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Screwball Fantasia: Classical Music in Unfaithfully Yours

Screwball Fantasia: Classical Music in Unfaithfully Yours Abstract Unfaithfully Yours , released in 1948, was the last major film to be written, produced, and directed by Preston Sturges. It ranks high in importance as a late example of “screwball” comedy from the genre's golden age, and as one of the funniest features about classical music ever made. The story centers on Sir Alfred de Carter, an idiosyncratic British conductor (modeled on Sir Thomas Beecham, as played by Rex Harrison), who suddenly becomes suspicious of his wife's infidelity. Jealous to the point of madness, he conducts a concert of three nineteenth-century works: Rossini's Overture to Semiramide (1823), Wagner's Overture to Tannhäuser (1845), and Tchaikovsky's tone poem Francesca da Rimini (1877), and while doing so the film shows us his imagined fantasy scenarios as inspired by the music. Placed within a soundtrack richly filled with voices and effects (often hilariously distorted), the film takes each concert work from objective foreground to ambiguous background status and back again, then deconstructs the three in more cartoonish ways during the final half hour. With reference to studio source materials, to the original significance of each concert work, and to earlier and later films using classical music, the article presents a reading of the film's meanings and shows how it took up the argument about the role of classical music within America's democratic culture. http://www.deepdyve.com/assets/images/DeepDyve-Logo-lg.png 19th-Century Music University of California Press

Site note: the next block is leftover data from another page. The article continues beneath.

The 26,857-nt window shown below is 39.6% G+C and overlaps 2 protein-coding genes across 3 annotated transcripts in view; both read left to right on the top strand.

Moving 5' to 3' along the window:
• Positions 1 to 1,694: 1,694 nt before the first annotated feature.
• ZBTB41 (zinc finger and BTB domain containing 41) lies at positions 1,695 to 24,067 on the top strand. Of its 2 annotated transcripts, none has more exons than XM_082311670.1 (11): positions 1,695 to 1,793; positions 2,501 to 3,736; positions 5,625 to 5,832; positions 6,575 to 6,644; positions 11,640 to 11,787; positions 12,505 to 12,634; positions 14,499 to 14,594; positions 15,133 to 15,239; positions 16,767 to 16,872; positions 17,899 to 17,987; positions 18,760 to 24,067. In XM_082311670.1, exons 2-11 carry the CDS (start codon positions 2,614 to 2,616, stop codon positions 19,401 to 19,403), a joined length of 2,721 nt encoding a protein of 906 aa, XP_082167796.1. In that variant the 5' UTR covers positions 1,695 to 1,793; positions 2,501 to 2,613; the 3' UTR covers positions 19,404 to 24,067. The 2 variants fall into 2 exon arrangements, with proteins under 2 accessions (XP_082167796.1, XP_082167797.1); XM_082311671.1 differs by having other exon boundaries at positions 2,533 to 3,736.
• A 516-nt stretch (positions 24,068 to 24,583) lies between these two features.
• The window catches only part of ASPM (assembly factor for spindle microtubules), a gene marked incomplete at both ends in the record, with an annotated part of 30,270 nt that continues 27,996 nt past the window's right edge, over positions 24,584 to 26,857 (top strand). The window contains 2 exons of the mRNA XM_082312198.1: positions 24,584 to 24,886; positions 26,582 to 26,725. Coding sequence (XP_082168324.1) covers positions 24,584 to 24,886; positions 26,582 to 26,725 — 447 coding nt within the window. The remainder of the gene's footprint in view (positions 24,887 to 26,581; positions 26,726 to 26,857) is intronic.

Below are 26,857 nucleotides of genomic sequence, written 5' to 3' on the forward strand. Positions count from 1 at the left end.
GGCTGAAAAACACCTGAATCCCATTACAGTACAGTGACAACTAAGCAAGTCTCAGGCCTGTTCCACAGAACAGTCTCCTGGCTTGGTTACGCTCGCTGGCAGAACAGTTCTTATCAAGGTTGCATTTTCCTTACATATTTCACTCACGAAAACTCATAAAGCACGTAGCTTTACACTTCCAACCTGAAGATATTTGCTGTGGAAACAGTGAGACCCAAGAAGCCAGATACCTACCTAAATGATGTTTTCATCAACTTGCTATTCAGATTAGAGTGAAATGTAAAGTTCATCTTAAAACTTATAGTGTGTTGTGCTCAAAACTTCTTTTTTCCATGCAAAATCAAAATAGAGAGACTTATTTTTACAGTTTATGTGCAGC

Screwball Fantasia: Classical Music in Unfaithfully Yours

19th-Century Music , Volume 34 (3) – Mar 1, 2011

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Publisher
University of California Press
Copyright
Copyright © by the University of California Press
ISSN
0148-2076
eISSN
1533-8606
DOI
10.1525/ncm.2011.34.3.237
Publisher site
See Article on Publisher Site

Abstract

Abstract Unfaithfully Yours , released in 1948, was the last major film to be written, produced, and directed by Preston Sturges. It ranks high in importance as a late example of “screwball” comedy from the genre's golden age, and as one of the funniest features about classical music ever made. The story centers on Sir Alfred de Carter, an idiosyncratic British conductor (modeled on Sir Thomas Beecham, as played by Rex Harrison), who suddenly becomes suspicious of his wife's infidelity. Jealous to the point of madness, he conducts a concert of three nineteenth-century works: Rossini's Overture to Semiramide (1823), Wagner's Overture to Tannhäuser (1845), and Tchaikovsky's tone poem Francesca da Rimini (1877), and while doing so the film shows us his imagined fantasy scenarios as inspired by the music. Placed within a soundtrack richly filled with voices and effects (often hilariously distorted), the film takes each concert work from objective foreground to ambiguous background status and back again, then deconstructs the three in more cartoonish ways during the final half hour. With reference to studio source materials, to the original significance of each concert work, and to earlier and later films using classical music, the article presents a reading of the film's meanings and shows how it took up the argument about the role of classical music within America's democratic culture.

Journal

19th-Century MusicUniversity of California Press

Published: Mar 1, 2011

Keywords: Keywords Preston Sturges , Alfred Newman , Semiramide Overture , Tannhäuser Overture , Francesca da Rimini

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